Using an inexpensive antibiotic, researchers have corrected many abnormalities in a group of brain cells associated with Down syndrome.
The common genetic disorder is caused by the presence of a portion or entire third copy of chromosome 21, instead of the normal two copies, one from each parent. Down syndrome is marked by mild to moderate intellectual disability, physical growth delays and characteristic facial features.
It occurs in approximately one in 700 births in the United States.
Investigators at the University of California Davis School of Medicine and Shriners Hospitals for Children identified the group of cells in the brain which they say plays an important role in the syndrome’s abnormal neural development. They are the first to show that an abnormal neural support from these astroglial cells is involved in Down syndrome.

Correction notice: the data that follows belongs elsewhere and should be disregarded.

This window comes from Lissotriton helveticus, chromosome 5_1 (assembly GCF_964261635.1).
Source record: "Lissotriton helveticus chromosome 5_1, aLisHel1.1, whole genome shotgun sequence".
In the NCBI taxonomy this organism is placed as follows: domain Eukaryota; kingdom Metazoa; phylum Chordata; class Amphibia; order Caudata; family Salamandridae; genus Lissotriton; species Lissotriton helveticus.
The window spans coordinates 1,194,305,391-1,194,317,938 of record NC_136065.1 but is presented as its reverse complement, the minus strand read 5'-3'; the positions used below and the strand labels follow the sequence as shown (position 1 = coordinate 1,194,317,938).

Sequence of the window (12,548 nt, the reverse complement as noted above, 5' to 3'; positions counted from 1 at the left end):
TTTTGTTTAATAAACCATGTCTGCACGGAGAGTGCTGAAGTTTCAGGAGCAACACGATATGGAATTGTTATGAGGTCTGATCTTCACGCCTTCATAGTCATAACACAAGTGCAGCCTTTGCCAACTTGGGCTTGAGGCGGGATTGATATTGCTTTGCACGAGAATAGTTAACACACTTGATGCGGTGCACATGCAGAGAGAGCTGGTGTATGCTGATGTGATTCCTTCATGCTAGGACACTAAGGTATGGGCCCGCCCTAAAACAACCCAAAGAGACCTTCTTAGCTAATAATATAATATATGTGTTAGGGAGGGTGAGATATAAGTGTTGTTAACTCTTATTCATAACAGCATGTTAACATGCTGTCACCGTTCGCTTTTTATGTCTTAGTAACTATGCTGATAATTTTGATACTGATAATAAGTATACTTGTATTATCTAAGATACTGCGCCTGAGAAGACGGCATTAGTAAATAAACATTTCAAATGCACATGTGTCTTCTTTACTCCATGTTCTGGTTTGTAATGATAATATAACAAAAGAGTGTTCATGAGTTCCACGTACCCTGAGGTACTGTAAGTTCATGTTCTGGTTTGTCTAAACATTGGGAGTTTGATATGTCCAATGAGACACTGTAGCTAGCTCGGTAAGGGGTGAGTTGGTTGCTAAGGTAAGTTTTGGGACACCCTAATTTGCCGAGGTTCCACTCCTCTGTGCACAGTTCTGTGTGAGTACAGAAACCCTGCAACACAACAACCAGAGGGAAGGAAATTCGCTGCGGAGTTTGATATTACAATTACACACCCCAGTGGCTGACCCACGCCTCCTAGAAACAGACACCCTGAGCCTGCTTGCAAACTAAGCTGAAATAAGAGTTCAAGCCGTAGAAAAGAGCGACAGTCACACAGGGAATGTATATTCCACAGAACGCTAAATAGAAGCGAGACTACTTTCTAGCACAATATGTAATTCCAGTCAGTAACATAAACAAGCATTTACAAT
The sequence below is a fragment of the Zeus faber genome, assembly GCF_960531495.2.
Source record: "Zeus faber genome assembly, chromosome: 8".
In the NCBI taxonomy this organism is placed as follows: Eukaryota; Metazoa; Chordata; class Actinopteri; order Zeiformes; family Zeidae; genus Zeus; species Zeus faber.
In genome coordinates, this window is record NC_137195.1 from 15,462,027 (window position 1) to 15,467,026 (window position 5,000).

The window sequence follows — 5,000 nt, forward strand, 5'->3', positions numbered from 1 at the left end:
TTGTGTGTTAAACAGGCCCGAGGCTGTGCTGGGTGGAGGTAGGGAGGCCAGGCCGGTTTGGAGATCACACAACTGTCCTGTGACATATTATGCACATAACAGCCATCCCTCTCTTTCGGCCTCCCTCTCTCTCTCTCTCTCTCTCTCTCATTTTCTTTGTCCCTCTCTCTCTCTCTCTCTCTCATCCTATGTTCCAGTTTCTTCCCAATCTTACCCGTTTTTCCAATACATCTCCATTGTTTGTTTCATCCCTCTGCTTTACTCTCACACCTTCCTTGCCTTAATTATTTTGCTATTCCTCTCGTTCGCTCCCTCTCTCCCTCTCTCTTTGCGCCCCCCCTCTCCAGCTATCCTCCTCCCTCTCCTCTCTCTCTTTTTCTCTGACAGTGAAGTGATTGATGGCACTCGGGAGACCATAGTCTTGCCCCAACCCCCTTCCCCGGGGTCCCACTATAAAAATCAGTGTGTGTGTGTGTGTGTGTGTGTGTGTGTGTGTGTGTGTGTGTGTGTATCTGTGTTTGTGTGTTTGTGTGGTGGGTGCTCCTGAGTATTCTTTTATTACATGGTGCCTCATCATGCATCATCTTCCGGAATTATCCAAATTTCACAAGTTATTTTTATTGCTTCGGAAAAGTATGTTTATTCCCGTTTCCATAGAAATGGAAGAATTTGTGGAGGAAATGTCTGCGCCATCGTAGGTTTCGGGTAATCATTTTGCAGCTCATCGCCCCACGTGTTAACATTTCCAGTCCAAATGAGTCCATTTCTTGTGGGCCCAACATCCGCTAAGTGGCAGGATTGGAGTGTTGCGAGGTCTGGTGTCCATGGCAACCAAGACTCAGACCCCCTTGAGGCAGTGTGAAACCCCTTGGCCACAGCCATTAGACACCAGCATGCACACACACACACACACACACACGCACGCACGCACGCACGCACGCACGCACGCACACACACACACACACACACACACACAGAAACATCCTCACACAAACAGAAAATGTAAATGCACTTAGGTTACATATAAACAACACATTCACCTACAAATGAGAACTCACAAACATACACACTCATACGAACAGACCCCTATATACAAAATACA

The researchers induced patient-derived stem cells to develop into astroglial cells and neurons, creating a new model for studying the disorder. They found that an inexpensive antibiotic, called minocycline, corrected flaws in the action between the cells and developing neurons.
The findings appear online on Nature Communications.
The patient derived stem cells, which scientists say are superior to a less complex animal model of the human disorder, will allow them to test potential therapies for Down syndrome.
The star-shaped astroglial cells play a role in the transmission of nerve impulses, as well as helping to form the brain’s physical structure.